Noteworthy is that the RAN ordered 200 MK 54s in 2010 along with a significant stock of ancillary equipment for aircraft and ship launch operations, plus a through life support package to establish largely independent support in Australia. (This is odd when the superior Eurotorp MU-90 Lightweight Torpedo is also in RAN service and fitted to the NFH-90).
 Hawklink Ku-Band data link. This data link will replace the present C-band data link.
Hellfire 11 missile. The Hellfire 11 range is only 8,000m, has a laser simple homing capability and a small 9kg warhead. (Other superior performance missiles, in addition to the carried Penguin, are available including the MBDA MARTE (carried on the NFH-90) that has a max OTH range of 25km a minimum range of 2km and a programmable INS/GPS/terminal radar navigation system. A Fire and Forget missile, it carries a 70kg warhead.
It is not known whether any or all of the above developments will be included in the RAN’s initial purchase price of the MH-60R aircraft, but it is believed that Australia has made a “package” purchase – similar to the Super Hornets – which includes all of the weapons.

 MH-60R Support issues

Structural Health and Usage Monitoring (SHUM) techniques developed by the US Navy will be implemented as these move towards the adoption of Conditional and Usage-based Maintenance to maximise the structural life and availability of its helicopter fleet. It appears that the adoption of SHUM accepts that corrosion is inevitable and hence mandates remedial procedures. It is understood that this arrangement will apply to RAN MH-60Rs.
The unavoidable adoption of SHUM practices will almost certainly increase the operational and TLS costs of the RAN aircraft, but the RAN will benefit from USN experience.

• Local Industry Programs
The Team Romeo has proposed a comprehensive local industry program that addresses:
• Upgrading the present through-life support facilities at Aviation Technology Park, Nowra, for the MH-60R’s LOT.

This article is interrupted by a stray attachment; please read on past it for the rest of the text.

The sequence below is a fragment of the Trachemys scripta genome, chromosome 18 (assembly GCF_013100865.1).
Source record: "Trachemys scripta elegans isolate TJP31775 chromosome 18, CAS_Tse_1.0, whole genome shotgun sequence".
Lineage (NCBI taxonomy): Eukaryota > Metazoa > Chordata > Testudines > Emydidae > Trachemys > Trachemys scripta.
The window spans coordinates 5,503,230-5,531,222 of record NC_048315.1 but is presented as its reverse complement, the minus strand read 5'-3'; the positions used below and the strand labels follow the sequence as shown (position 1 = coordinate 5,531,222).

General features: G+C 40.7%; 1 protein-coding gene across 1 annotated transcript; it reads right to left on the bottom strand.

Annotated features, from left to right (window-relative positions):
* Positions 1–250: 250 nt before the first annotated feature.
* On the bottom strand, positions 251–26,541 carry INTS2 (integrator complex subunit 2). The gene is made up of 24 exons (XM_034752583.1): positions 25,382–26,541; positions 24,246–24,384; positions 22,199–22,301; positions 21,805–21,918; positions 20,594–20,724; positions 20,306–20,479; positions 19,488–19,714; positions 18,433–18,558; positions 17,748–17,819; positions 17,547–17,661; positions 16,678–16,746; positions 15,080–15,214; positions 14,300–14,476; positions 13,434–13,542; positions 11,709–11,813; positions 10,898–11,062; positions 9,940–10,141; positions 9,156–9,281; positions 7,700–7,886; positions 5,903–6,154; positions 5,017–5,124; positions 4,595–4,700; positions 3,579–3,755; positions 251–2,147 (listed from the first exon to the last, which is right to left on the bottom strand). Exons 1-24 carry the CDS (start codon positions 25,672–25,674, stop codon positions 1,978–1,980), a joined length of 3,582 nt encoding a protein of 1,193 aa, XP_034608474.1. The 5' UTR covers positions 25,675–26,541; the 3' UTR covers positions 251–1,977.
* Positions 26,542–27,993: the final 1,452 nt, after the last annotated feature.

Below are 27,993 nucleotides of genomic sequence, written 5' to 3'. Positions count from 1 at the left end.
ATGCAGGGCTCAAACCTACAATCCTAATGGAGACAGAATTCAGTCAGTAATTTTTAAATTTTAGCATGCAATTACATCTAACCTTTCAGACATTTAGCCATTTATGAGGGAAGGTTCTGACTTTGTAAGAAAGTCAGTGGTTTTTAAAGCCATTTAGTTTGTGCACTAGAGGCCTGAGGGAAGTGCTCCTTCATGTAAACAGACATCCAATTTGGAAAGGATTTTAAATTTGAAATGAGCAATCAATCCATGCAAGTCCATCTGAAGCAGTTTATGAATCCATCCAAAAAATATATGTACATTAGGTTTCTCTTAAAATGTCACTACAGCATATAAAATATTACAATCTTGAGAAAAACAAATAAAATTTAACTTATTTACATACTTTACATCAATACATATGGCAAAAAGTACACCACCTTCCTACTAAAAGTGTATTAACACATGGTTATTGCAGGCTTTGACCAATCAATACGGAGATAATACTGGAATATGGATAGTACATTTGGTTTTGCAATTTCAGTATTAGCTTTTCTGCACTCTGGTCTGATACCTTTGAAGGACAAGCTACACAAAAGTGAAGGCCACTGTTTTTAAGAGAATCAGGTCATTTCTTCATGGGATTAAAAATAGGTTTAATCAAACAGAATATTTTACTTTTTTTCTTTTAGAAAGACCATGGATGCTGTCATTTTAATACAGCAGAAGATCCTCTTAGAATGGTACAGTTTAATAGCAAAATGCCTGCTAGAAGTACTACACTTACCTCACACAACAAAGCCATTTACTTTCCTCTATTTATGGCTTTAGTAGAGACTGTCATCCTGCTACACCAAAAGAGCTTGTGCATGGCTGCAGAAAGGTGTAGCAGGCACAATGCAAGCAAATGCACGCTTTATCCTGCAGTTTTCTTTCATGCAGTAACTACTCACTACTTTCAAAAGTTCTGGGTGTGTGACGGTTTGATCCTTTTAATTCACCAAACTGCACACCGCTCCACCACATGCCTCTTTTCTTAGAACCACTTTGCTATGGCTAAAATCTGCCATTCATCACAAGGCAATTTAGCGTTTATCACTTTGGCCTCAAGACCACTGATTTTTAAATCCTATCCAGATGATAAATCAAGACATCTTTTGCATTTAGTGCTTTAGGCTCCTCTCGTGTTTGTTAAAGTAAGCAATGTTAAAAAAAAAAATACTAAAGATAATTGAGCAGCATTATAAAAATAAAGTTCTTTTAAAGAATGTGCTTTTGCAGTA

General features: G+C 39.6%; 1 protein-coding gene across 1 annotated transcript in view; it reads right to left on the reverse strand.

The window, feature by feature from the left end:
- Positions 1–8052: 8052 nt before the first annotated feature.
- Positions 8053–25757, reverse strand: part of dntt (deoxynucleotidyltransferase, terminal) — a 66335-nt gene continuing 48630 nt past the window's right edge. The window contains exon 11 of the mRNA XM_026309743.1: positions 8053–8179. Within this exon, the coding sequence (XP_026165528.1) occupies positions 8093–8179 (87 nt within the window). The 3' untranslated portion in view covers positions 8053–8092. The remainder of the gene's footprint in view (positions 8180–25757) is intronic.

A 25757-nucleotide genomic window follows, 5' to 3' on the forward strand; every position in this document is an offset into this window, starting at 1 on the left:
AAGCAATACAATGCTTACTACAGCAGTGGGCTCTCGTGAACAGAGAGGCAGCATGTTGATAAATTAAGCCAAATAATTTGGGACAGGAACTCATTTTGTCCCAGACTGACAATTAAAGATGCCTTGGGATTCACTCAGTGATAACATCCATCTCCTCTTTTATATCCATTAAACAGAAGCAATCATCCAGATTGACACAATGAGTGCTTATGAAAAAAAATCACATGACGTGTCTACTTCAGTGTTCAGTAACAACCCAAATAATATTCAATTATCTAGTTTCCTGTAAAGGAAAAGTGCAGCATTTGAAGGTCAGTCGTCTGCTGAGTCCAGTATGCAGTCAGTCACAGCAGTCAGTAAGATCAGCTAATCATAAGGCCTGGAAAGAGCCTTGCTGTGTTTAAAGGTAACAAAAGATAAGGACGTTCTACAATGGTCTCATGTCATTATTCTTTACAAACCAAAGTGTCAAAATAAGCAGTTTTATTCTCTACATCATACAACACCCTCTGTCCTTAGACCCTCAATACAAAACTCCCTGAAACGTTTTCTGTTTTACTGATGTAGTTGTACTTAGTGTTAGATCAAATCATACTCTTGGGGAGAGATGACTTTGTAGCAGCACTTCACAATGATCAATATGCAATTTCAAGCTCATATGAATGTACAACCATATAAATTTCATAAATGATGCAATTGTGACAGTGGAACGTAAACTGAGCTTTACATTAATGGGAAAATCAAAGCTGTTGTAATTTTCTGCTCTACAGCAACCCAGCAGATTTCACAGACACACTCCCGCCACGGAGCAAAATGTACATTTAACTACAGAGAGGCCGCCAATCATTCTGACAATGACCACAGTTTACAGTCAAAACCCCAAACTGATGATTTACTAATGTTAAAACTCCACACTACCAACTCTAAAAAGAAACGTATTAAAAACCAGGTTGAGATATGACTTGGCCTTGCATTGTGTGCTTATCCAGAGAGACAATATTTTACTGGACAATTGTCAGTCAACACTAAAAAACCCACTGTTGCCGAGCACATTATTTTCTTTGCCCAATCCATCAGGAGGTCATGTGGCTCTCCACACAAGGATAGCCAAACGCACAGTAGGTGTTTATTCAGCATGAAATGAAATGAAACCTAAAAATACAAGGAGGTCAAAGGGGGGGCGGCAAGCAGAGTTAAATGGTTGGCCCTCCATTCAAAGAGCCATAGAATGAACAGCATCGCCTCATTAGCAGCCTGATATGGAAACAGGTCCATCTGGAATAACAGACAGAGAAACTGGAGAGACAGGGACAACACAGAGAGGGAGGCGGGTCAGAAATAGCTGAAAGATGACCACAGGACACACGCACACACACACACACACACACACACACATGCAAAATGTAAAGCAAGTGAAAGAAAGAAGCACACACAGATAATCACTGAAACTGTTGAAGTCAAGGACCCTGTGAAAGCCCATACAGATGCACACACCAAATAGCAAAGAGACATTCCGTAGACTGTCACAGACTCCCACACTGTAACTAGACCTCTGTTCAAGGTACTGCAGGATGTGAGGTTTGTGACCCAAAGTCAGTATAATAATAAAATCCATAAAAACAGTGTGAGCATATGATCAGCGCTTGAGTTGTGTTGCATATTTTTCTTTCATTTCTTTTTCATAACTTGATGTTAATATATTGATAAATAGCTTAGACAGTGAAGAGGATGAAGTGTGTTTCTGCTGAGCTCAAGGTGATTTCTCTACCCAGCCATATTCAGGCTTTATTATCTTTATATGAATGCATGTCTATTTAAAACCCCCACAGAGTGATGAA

• Establishment of (export?) business opportunities, estimated to be worth $1.5b over 10 years, for local industry.
• The proposal by Sikorsky to establish a new export industry, estimated to be worth $1b over 10 years, to remanufacture helicopters. A first project for this scheme would be to refurbish the fleet of SH-50 Seahawks and S-70 Blackhawks owned by Defence, scheduled to be retired beginning in 2014, and then find buyers for them.
• Encouraging suitable SMEs to involve themselves as suppliers to the Team Romeo.


• It is clear that the RAN has a long established network with the US Navy for the SH-60B, in operations and support, some of which are relevant to the MH-60R.
• No reasons have been offered by Defence why the tender for the NIH-90 was rejected, particularly considering the quality and capability of the NFH-90 that is at least equal to and some cases superior to that of the MH-60R.
• It is questionable whether the costs of the Technology Insertion Program in progress for the MH-60B were included in the supply contract, or additional to it.
• Through-Life Support facilities for both aircraft will have to be provided, compared to shared facilities for the MHR-90 and NFH-90 if the latter had been selected when, as stated by NH Industries, the two aircraft are 80% common.
• It is considered that Defence and Industry will have problems in finding and funding the highly skilled human resources and two discrete R&O facilities required for the MRH-90 and the MH-60R.
• The Sikorsky proposal for re manufacture and sale of exiting Defence assets is “neat”, but is loaded with problems that will have to be resolved before the plan can be implemented.


APDR at a glance